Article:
New answers tagged

0

I assume that you're making your custom post type in a plugin if you mean for it to work with any theme. In that case, I would suggest building your templates in your plugin, and call all your meta data there. Example: /* Filter the single_template with our custom function*/ add_filter('single_template', 'my_custom_template'); function my_custom_template(...


4

I'd suggest to not add layout, but MarkUp and offer an option to override it. The best way to do this would be to add to a hook that your users can add to their themes templates. // Theme template file do_action( 'hotel_rooms' ); // Your plugin hooks in there: add_action( 'hotel_rooms', 'callback' ); function callback() { echo "I am displaying details ...


2

get_the_category() retrieves the current post categories. To get all categories you should use get_categories() instead


0

Change $loop = new WP_Query( array( 'post_type' => 'portfolio', 'posts_per_page' => -1 ) ); to e.g. $loop = new WP_Query( array( 'post_type' => 'portfolio', 'posts_per_page' => 9 ) ); If you set posts_per_page to -1 you will always pull all available posts. Hence, no pagination will show up since all posts are already shown on the first page.


0

Same issue as the OP. As @sviriden noted in his answer, the problem is that the main query is not including your custom post type in the wp_posts.post_type IN clause. I tracked down the issue in class-wp-query.php to these lines: if ( 'any' == $post_type ) { $in_search_post_types = get_post_types( array( 'exclude_from_search' => false ) ); ...


0

First, take a look at this: https://developer.wordpress.org/reference/classes/wp_query/ You can filter by querying by post type, or in a single query (code between /* */). <?php //This is the first query $query_A = array( 'post_type' => 'post_type_A', 'post_status' => 'publish', //'cache_results' => true, 'posts_per_page' =&...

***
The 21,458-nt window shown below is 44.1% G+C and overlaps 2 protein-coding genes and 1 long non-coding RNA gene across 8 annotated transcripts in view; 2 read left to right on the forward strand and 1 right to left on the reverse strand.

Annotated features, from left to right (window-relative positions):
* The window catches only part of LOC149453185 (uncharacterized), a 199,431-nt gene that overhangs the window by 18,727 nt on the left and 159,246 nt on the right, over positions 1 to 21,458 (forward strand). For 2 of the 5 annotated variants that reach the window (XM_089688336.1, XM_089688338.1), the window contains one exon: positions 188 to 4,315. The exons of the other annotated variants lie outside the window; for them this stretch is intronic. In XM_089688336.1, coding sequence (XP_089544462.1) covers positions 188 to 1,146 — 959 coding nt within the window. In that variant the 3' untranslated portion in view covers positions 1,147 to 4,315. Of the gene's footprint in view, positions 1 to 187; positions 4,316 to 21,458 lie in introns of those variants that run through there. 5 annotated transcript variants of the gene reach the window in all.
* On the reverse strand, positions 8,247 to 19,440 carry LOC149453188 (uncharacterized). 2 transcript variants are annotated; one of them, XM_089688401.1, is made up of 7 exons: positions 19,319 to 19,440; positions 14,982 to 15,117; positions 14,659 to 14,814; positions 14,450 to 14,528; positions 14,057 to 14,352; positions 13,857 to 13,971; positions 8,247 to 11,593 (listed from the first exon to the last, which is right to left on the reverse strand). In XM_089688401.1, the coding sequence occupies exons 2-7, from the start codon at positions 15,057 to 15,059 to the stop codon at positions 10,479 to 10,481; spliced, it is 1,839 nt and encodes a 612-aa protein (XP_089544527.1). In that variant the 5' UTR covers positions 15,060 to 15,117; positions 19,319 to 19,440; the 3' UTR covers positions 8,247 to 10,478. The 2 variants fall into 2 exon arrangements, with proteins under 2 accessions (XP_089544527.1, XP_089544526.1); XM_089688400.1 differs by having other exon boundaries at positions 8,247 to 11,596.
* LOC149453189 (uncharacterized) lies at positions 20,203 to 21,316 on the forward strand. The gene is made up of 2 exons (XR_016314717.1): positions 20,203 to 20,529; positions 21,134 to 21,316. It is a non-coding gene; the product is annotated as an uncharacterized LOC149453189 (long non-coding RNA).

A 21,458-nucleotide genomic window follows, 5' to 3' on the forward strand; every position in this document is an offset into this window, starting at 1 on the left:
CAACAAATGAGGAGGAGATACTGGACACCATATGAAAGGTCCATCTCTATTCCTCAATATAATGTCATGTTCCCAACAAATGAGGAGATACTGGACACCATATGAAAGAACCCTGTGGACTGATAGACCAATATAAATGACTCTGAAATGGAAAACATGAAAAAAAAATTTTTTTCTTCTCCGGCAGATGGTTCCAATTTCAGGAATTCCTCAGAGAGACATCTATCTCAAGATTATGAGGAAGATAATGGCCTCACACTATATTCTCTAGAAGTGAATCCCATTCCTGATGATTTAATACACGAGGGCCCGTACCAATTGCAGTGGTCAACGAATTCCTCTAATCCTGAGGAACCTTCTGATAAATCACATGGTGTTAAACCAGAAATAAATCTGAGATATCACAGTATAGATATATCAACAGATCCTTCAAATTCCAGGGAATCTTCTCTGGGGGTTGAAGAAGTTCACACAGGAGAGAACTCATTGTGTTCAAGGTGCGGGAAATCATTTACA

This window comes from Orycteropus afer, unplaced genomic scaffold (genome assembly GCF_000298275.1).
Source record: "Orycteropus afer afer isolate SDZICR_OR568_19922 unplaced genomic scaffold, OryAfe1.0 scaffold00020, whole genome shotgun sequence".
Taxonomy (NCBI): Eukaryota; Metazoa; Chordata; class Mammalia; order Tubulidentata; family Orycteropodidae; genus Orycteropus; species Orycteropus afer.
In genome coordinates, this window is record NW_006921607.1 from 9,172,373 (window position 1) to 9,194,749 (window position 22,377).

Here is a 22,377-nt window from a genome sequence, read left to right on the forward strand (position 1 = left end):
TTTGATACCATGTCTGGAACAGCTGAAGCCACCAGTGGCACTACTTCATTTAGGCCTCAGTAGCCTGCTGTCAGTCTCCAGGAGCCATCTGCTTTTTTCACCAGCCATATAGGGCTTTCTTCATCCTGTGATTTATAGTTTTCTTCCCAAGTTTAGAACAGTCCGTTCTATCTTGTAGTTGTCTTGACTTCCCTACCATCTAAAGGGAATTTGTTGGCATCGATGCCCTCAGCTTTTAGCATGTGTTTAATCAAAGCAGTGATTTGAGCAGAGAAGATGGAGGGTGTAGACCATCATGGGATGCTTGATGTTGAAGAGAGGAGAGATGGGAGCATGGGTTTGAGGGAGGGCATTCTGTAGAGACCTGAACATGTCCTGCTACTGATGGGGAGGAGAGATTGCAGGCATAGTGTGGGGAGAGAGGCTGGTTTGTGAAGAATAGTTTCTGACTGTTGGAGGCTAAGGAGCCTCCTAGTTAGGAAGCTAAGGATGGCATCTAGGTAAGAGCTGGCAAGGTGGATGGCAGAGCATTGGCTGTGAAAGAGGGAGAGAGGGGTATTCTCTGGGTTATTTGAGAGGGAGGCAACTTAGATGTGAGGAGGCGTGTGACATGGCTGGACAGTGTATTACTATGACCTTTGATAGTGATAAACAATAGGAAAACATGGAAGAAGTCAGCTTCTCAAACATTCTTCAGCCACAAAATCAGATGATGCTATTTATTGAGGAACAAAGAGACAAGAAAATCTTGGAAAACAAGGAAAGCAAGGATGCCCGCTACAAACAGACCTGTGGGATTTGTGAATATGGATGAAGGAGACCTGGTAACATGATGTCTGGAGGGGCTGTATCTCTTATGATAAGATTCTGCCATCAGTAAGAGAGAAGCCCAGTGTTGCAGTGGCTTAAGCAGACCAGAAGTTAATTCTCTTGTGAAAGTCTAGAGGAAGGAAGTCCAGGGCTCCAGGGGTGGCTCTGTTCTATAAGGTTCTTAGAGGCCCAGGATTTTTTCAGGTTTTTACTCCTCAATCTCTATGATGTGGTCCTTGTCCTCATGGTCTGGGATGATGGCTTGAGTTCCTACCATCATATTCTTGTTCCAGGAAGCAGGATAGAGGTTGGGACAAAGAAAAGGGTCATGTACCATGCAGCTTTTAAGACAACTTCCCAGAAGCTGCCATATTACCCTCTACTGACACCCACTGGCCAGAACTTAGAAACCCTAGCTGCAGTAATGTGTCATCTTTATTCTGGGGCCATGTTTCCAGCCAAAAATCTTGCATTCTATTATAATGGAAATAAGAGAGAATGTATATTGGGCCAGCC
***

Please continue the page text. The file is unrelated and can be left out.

0

Try this <?php $post_type = "post"; $taxonomy = "category"; $terms = get_terms( array( 'taxonomy' => $taxonomy, 'hide_empty' => 0, 'hierarchical'=> 1, ) ); echo '<ul>'; foreach($terms as $term): $term_id = $term->term_id; $term_name = $term->name; $query = array( 'post_type' =&...


0

Changes it so it works. <?php $i = 1; $icount = 1; ?> <?php while ( have_posts() ) : the_post(); if ($icount < 11) { if ($i % 5 == 0) { echo '<div class="col5x2">'; include 'modules/projects/small-square.php'; ...


1

get_post_format() returns the post format slug for either the current post, when used inside a loop, or a given post, when a WP_Post object or an integer post ID is passed to it as a parameter. So, if you're using the function in a posts loop, then you can use it like this, while ( have_posts() ) { the_post(); if ( 'gallery' === get_post_format() ) { ...


0

To obtain and get the author ID outside the loop: global $post; $author_id = $post->post_author; Then use get_the_author_meta('field_name', $author_id) remember if you are fetching posts id in loop and accessing author out side loop then it will only provide data of last post id in loop


0

Hopefully this wil help: $args= array( 'post_type' =>'any', 'post_status' => 'publish', 'order' => 'ASC', 'posts_per_page' => '-1' ); $posts = new WP_Query($args); $posts = $posts->posts; foreach($posts as $post) { switch ($post->post_type) { case 'page': // get the author's id through the post or ...


0

If there are no values in the array you can try the following approach: $last_categories = get_categories( array( 'taxonomy' => 'product_cat', 'parent' => $sub_category->cat_ID ) );


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